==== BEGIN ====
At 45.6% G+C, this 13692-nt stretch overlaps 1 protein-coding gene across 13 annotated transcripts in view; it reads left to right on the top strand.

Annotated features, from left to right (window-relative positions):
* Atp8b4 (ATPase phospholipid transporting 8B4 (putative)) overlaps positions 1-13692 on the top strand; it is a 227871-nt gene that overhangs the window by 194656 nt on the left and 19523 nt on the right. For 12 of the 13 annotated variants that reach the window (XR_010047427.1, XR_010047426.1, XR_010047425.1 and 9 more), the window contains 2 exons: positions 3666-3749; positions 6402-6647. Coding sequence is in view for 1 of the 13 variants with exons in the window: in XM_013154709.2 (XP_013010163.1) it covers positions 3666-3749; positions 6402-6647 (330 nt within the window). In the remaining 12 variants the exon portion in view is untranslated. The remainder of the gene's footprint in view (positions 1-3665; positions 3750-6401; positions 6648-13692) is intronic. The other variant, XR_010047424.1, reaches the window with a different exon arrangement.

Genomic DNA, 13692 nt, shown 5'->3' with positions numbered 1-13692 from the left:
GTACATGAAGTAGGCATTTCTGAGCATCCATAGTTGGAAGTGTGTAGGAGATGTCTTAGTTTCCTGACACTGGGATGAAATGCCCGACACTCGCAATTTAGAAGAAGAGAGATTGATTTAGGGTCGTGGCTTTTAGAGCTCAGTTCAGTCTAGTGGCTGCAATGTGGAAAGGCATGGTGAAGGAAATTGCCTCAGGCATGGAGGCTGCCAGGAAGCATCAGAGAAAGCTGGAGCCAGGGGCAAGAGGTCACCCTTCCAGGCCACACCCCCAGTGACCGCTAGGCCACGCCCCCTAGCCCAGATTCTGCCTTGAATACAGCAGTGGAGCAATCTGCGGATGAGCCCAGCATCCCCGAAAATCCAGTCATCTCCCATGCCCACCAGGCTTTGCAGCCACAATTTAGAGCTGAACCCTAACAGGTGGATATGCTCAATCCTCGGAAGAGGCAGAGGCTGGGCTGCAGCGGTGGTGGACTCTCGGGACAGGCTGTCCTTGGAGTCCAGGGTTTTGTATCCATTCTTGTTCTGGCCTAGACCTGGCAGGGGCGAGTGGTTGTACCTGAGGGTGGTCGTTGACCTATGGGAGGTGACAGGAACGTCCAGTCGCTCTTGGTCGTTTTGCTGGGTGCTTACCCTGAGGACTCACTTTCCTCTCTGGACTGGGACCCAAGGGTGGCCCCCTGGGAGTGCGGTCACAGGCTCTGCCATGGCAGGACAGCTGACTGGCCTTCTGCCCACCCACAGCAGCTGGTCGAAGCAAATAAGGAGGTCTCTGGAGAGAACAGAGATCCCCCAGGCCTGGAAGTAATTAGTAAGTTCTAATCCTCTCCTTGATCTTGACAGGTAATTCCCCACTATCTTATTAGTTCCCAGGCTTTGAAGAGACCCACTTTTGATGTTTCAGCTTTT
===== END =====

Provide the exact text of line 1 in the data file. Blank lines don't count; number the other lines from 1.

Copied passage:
At 45.6% G+C, this 13692-nt stretch overlaps 1 protein-coding gene across 13 annotated transcripts in view; it reads left to right on the top strand.